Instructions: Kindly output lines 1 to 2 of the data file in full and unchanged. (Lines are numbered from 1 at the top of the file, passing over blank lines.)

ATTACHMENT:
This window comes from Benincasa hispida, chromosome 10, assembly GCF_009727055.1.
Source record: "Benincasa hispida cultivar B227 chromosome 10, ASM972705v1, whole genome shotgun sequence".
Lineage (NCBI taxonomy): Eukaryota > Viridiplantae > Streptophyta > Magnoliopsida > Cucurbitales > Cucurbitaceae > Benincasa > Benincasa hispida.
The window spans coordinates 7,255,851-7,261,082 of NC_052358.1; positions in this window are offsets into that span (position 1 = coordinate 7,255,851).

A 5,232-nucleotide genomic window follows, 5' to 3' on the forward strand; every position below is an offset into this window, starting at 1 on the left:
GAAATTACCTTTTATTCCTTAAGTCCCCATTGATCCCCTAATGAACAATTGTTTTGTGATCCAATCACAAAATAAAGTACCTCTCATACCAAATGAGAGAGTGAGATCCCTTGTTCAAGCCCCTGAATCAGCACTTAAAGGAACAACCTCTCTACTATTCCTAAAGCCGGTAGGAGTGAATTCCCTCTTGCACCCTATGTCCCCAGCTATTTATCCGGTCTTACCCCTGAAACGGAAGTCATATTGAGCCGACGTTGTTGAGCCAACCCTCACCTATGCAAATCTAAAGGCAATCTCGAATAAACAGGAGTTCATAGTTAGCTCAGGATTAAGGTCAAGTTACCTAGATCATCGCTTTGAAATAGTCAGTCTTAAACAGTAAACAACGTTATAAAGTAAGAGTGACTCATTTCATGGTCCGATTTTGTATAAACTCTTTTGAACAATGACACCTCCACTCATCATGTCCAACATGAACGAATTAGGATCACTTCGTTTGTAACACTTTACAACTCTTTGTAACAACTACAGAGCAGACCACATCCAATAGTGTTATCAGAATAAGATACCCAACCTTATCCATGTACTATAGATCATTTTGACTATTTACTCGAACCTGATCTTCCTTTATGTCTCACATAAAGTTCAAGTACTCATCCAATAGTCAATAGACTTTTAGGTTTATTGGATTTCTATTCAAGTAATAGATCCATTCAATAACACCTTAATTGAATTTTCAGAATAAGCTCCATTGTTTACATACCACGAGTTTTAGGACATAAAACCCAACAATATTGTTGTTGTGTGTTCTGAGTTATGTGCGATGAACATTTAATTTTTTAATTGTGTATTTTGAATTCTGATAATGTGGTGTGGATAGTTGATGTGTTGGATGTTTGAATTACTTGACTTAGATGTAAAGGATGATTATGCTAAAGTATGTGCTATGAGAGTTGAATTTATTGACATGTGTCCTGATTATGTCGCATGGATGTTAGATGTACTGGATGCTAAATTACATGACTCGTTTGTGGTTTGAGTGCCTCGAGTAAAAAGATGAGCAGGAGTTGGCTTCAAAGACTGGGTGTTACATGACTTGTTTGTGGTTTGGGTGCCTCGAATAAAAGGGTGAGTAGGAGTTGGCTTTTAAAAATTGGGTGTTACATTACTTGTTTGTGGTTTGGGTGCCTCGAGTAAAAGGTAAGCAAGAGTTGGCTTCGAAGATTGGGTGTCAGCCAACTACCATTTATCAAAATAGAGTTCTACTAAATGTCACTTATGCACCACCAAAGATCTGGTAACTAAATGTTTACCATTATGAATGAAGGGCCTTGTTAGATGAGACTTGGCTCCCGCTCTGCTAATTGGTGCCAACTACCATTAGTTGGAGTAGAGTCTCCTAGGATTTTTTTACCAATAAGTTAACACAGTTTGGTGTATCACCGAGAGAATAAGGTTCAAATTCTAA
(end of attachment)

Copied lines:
This window comes from Benincasa hispida, chromosome 10, assembly GCF_009727055.1.
Source record: "Benincasa hispida cultivar B227 chromosome 10, ASM972705v1, whole genome shotgun sequence".